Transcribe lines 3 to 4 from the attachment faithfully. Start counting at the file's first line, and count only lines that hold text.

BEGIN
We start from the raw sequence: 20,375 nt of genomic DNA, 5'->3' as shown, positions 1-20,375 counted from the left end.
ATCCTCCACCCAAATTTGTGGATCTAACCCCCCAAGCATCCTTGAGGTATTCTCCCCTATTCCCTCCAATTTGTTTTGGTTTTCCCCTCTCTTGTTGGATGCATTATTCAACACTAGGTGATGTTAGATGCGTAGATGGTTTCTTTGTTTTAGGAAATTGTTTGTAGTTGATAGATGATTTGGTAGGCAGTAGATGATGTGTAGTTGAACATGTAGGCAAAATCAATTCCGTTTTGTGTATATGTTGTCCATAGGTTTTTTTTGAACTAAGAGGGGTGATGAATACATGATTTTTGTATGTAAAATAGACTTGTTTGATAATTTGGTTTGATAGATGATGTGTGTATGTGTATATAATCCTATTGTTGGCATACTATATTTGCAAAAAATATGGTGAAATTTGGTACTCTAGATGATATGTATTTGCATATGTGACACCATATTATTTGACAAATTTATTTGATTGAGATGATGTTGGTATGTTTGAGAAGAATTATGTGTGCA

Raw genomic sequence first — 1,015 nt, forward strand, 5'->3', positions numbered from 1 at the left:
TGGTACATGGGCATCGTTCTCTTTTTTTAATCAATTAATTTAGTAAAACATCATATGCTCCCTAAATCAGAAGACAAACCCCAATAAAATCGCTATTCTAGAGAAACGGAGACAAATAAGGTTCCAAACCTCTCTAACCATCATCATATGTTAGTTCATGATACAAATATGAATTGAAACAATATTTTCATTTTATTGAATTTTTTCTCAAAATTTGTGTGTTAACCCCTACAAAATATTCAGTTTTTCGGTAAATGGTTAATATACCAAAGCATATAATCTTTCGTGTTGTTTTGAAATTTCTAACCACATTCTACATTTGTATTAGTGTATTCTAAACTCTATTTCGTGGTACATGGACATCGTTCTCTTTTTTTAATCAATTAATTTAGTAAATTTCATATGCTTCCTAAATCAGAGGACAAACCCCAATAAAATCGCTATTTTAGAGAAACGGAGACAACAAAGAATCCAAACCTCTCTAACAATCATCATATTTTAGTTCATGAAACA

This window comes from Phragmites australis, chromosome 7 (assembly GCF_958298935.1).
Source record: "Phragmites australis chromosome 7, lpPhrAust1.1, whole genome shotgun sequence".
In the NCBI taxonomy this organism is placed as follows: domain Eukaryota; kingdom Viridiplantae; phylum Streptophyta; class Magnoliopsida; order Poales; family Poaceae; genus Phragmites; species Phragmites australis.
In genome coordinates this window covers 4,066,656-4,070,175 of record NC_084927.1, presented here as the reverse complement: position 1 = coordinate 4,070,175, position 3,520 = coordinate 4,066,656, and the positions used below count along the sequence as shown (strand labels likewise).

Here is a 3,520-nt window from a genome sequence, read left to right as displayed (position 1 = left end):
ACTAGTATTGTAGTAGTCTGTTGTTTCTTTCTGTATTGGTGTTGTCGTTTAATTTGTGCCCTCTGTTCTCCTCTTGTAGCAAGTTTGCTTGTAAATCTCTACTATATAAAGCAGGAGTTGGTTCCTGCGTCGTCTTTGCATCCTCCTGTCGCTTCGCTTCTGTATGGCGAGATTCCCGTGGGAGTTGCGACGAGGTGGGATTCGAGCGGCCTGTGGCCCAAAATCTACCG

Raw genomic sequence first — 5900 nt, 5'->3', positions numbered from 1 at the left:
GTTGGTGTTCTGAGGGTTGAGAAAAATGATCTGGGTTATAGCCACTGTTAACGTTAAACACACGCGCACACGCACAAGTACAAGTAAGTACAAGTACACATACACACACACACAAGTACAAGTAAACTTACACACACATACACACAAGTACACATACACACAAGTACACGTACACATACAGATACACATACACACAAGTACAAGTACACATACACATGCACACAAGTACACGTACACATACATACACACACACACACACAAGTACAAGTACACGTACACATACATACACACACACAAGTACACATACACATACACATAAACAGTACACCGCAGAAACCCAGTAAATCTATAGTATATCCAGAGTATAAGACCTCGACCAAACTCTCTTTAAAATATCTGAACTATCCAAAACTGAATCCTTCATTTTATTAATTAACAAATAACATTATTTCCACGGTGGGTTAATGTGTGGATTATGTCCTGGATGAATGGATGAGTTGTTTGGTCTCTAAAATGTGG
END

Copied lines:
Raw genomic sequence first — 1,015 nt, forward strand, 5'->3', positions numbered from 1 at the left:
TGGTACATGGGCATCGTTCTCTTTTTTTAATCAATTAATTTAGTAAAACATCATATGCTCCCTAAATCAGAAGACAAACCCCAATAAAATCGCTATTCTAGAGAAACGGAGACAAATAAGGTTCCAAACCTCTCTAACCATCATCATATGTTAGTTCATGATACAAATATGAATTGAAACAATATTTTCATTTTATTGAATTTTTTCTCAAAATTTGTGTGTTAACCCCTACAAAATATTCAGTTTTTCGGTAAATGGTTAATATACCAAAGCATATAATCTTTCGTGTTGTTTTGAAATTTCTAACCACATTCTACATTTGTATTAGTGTATTCTAAACTCTATTTCGTGGTACATGGACATCGTTCTCTTTTTTTAATCAATTAATTTAGTAAATTTCATATGCTTCCTAAATCAGAGGACAAACCCCAATAAAATCGCTATTTTAGAGAAACGGAGACAACAAAGAATCCAAACCTCTCTAACAATCATCATATTTTAGTTCATGAAACA